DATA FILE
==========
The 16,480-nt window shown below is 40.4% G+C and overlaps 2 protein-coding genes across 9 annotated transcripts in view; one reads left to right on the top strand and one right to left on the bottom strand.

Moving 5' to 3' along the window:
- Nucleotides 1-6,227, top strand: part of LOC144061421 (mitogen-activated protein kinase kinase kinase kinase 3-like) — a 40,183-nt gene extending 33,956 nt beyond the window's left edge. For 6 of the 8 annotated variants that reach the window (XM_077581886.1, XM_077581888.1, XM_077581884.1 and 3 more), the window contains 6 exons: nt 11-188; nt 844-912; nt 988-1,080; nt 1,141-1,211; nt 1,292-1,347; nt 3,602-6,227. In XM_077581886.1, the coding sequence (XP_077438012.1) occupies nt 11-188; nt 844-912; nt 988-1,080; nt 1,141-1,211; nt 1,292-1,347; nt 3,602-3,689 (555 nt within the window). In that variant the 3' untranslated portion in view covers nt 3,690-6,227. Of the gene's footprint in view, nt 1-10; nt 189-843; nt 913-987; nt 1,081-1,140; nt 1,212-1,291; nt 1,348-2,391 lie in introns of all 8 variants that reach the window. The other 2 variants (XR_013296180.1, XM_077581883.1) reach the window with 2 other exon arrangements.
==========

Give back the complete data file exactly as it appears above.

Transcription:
The 16,480-nt window shown below is 40.4% G+C and overlaps 2 protein-coding genes across 9 annotated transcripts in view; one reads left to right on the top strand and one right to left on the bottom strand.

Moving 5' to 3' along the window:
- Nucleotides 1-6,227, top strand: part of LOC144061421 (mitogen-activated protein kinase kinase kinase kinase 3-like) — a 40,183-nt gene extending 33,956 nt beyond the window's left edge. For 6 of the 8 annotated variants that reach the window (XM_077581886.1, XM_077581888.1, XM_077581884.1 and 3 more), the window contains 6 exons: nt 11-188; nt 844-912; nt 988-1,080; nt 1,141-1,211; nt 1,292-1,347; nt 3,602-6,227. In XM_077581886.1, the coding sequence (XP_077438012.1) occupies nt 11-188; nt 844-912; nt 988-1,080; nt 1,141-1,211; nt 1,292-1,347; nt 3,602-3,689 (555 nt within the window). In that variant the 3' untranslated portion in view covers nt 3,690-6,227. Of the gene's footprint in view, nt 1-10; nt 189-843; nt 913-987; nt 1,081-1,140; nt 1,212-1,291; nt 1,348-2,391 lie in introns of all 8 variants that reach the window. The other 2 variants (XR_013296180.1, XM_077581883.1) reach the window with 2 other exon arrangements.